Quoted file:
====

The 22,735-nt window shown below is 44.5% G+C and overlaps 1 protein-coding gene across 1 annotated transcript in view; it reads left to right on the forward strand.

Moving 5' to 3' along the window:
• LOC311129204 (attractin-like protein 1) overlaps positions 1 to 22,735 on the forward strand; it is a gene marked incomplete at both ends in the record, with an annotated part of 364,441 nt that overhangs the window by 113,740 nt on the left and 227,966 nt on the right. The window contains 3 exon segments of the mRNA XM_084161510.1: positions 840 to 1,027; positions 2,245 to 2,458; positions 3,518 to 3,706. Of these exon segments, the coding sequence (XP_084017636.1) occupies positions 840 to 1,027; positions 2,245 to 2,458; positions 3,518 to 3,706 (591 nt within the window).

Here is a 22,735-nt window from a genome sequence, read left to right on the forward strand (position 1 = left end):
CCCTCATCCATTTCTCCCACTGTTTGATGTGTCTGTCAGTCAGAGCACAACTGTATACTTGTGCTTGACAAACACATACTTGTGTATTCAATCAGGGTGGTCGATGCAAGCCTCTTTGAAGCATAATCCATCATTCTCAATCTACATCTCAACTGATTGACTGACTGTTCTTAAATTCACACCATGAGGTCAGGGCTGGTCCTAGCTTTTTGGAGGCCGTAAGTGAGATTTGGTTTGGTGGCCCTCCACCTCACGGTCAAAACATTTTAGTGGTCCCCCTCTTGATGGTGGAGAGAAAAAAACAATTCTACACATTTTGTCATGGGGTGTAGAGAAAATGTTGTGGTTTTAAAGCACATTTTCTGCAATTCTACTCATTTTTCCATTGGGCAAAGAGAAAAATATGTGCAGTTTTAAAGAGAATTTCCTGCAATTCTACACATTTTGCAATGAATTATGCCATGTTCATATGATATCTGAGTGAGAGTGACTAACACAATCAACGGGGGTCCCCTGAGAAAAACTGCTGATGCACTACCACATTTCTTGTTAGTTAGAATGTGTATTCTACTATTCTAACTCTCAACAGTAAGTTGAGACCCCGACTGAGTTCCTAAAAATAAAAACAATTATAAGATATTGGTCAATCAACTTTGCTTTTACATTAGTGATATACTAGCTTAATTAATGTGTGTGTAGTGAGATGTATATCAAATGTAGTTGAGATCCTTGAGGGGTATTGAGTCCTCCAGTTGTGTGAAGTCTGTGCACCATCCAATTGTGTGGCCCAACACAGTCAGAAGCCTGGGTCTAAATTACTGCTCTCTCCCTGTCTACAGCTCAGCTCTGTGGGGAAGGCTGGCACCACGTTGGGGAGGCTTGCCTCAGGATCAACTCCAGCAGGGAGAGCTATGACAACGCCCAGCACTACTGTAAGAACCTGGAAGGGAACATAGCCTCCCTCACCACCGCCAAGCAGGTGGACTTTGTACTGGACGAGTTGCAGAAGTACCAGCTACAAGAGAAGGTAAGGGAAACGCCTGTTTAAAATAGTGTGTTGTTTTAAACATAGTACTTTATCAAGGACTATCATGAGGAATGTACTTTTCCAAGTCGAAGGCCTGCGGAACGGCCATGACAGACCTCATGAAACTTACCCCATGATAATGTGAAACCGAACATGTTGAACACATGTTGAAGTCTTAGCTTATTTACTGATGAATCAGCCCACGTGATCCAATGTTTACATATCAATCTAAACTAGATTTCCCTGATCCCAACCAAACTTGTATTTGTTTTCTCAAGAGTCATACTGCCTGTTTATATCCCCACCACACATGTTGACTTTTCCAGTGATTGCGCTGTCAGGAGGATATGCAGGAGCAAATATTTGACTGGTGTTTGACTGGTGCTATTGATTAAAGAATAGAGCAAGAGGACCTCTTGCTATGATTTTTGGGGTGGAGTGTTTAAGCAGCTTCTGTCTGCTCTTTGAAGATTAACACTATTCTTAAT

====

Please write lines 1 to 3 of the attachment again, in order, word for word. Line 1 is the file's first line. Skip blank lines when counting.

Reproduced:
The 22,735-nt window shown below is 44.5% G+C and overlaps 1 protein-coding gene across 1 annotated transcript in view; it reads left to right on the forward strand.

Moving 5' to 3' along the window:
• LOC311129204 (attractin-like protein 1) overlaps positions 1 to 22,735 on the forward strand; it is a gene marked incomplete at both ends in the record, with an annotated part of 364,441 nt that overhangs the window by 113,740 nt on the left and 227,966 nt on the right. The window contains 3 exon segments of the mRNA XM_084161510.1: positions 840 to 1,027; positions 2,245 to 2,458; positions 3,518 to 3,706. Of these exon segments, the coding sequence (XP_084017636.1) occupies positions 840 to 1,027; positions 2,245 to 2,458; positions 3,518 to 3,706 (591 nt within the window).